Senior administration officials and aides to congressional leaders described private conversations and certain pivotal closed-door moments to The Associated Press on condition they not be identified. Highlights in the progression of the standoff, resolved with a budget law that reopened government and raised the country's borrowing authority:
I WOULD NOT EAT THEM HERE OR THERE. I WOULD NOT EAT THEM ANYWHERE.
In retrospect, the tipoff that Washington's doings would get weirder and weirder came Sept. 24 on the Senate floor. From that historic chamber, designed for sober deliberation, the words rang out, a clarion call to, well, something. "Do you like green eggs and ham? I do not like them, Sam-I-am."
Ted Cruz's clock-busting quasi-filibuster, which detoured into Dr. Seuss to eat up time and give his daughters a bedtime story from afar, set the stage for a wild ride, a shutdown precipitated by demands from tea party conservatives like him to throw the nation's new health care program, that plate of green eggs and ham, out the window. Instead, Obama's health care law emerges in almost exactly the same shape as it was before.
As the Oct. 1 shutdown approached, aides say, Obama called former President Bill Clinton, in office during the last shutdown 17 years ago, to go over his experience leading a nation in financial peril on one hand while trying to outwit his political foes and work with them on the other.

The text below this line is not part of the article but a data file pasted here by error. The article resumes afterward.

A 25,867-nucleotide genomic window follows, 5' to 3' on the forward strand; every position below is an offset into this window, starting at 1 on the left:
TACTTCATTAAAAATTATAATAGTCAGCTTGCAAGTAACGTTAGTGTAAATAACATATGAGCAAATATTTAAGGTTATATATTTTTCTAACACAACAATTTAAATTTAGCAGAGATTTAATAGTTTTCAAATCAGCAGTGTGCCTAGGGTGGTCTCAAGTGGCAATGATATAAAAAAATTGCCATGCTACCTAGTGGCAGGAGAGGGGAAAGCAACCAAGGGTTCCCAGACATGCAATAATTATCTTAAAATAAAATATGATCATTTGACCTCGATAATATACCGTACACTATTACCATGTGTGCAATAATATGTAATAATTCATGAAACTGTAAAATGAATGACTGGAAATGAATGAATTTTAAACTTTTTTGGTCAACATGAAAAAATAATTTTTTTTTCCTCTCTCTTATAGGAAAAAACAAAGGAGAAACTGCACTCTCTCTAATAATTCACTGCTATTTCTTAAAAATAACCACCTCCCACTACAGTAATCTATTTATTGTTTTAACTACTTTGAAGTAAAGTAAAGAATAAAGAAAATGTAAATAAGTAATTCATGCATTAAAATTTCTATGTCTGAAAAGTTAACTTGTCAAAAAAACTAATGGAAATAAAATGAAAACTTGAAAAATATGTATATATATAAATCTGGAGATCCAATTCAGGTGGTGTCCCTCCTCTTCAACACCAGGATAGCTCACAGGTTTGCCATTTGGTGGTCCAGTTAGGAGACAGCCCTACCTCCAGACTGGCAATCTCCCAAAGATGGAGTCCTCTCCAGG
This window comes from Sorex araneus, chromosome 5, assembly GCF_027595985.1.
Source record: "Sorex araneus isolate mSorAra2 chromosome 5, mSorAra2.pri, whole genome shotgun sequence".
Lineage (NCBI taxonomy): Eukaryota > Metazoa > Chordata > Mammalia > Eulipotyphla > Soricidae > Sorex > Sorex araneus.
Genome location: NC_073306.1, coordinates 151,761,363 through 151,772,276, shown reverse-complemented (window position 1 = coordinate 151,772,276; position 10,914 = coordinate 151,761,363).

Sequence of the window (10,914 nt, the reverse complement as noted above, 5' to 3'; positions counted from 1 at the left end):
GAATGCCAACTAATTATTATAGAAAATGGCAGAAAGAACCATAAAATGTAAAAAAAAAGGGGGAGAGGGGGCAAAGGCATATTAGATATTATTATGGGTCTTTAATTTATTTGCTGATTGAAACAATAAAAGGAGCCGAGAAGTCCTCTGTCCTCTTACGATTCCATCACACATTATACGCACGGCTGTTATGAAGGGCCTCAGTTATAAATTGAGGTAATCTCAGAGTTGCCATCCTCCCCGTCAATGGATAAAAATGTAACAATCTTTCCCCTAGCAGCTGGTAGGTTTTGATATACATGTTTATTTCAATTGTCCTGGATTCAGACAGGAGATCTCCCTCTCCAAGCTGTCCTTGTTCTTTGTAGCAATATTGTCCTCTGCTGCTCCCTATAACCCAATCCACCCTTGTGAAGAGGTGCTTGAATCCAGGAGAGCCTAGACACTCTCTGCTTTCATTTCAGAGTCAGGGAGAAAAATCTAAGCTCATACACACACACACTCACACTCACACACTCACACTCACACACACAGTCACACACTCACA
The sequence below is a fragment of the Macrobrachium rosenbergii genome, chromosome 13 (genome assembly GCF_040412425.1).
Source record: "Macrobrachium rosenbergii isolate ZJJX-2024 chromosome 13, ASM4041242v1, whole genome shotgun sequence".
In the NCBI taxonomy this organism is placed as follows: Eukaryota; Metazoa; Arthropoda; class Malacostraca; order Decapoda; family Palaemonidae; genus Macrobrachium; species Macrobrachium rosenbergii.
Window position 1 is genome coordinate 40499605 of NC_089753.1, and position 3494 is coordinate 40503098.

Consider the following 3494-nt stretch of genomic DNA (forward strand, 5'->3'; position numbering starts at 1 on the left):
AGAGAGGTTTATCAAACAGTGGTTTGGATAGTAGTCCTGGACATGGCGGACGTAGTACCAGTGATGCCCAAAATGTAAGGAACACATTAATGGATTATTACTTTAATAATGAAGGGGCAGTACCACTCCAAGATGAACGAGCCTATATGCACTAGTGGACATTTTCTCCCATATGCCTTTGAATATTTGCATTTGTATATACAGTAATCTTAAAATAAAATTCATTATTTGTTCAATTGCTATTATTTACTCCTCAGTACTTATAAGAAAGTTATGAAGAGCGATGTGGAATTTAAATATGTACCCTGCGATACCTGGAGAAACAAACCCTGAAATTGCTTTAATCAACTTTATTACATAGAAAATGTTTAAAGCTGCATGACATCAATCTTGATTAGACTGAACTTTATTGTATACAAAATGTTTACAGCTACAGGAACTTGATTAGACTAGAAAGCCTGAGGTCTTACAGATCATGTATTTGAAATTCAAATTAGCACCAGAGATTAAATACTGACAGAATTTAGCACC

The shutdown closed national parks, sent 800,000 federal employees home and left the political impasse in the hands of Republican and Democratic crisis managers who worked in largely cleared-out buildings, including the White House, where 80 percent of the staff was furloughed and those who were left had to pick up slack.
To lighten the mood, Obama jokingly offered to extend loans to his senior aides.
For months, Obama had insisted he would not negotiate over the debt ceiling as he had done in 2011. Nor was he interested at all in unraveling his health care law.
But as the debt ceiling approached its limit this week, meaning the government could no longer borrow money to pay its bills, angst took hold in the West Wing.
Treasury Secretary Jack Lew, senior economic adviser Gene Sperling and budget director Sylvia Mathews Burwell were veterans of budget deals and their instincts told them that at some point you sit down and hash out differences, senior officials said. Others wouldn't waver from the no-negotiation stance, among them Rob Nabors, the deputy chief of staff, and senior counselor Dan Pfeiffer. They urged sticking with the plan, which they argued was high risk, but high reward. Most important, Obama was firm on the strategy.
In one sense, the shutdown was breaking the Republicans' way. Vital services and more were maintained. Defense Secretary Chuck Hagel interpreted the laws governing the shutdown to mean he could bring back hundreds of thousands of civilian Pentagon employees to support the military personnel still on the job, so he did. Americans didn't like seeing their national parks closed, but states were finally able to reopen some on their own dime.
Who outside Washington would care if IRS audits stayed on ice?
The polls were tanking for the GOP nonetheless. And the debt deadline soon overshadowed everything. Leaders on neither side wanted to munch on a default, Sam-I-am.
Obama appeared to recognize that his unyielding stance might wear thin with the public. He signaled readiness to negotiate with Republicans on deficits and parts of the health care law, but only after they restored government finances and increased the debt ceiling. The tone changed. Sure, he would bargain now but not, as he saw it, pay ransom.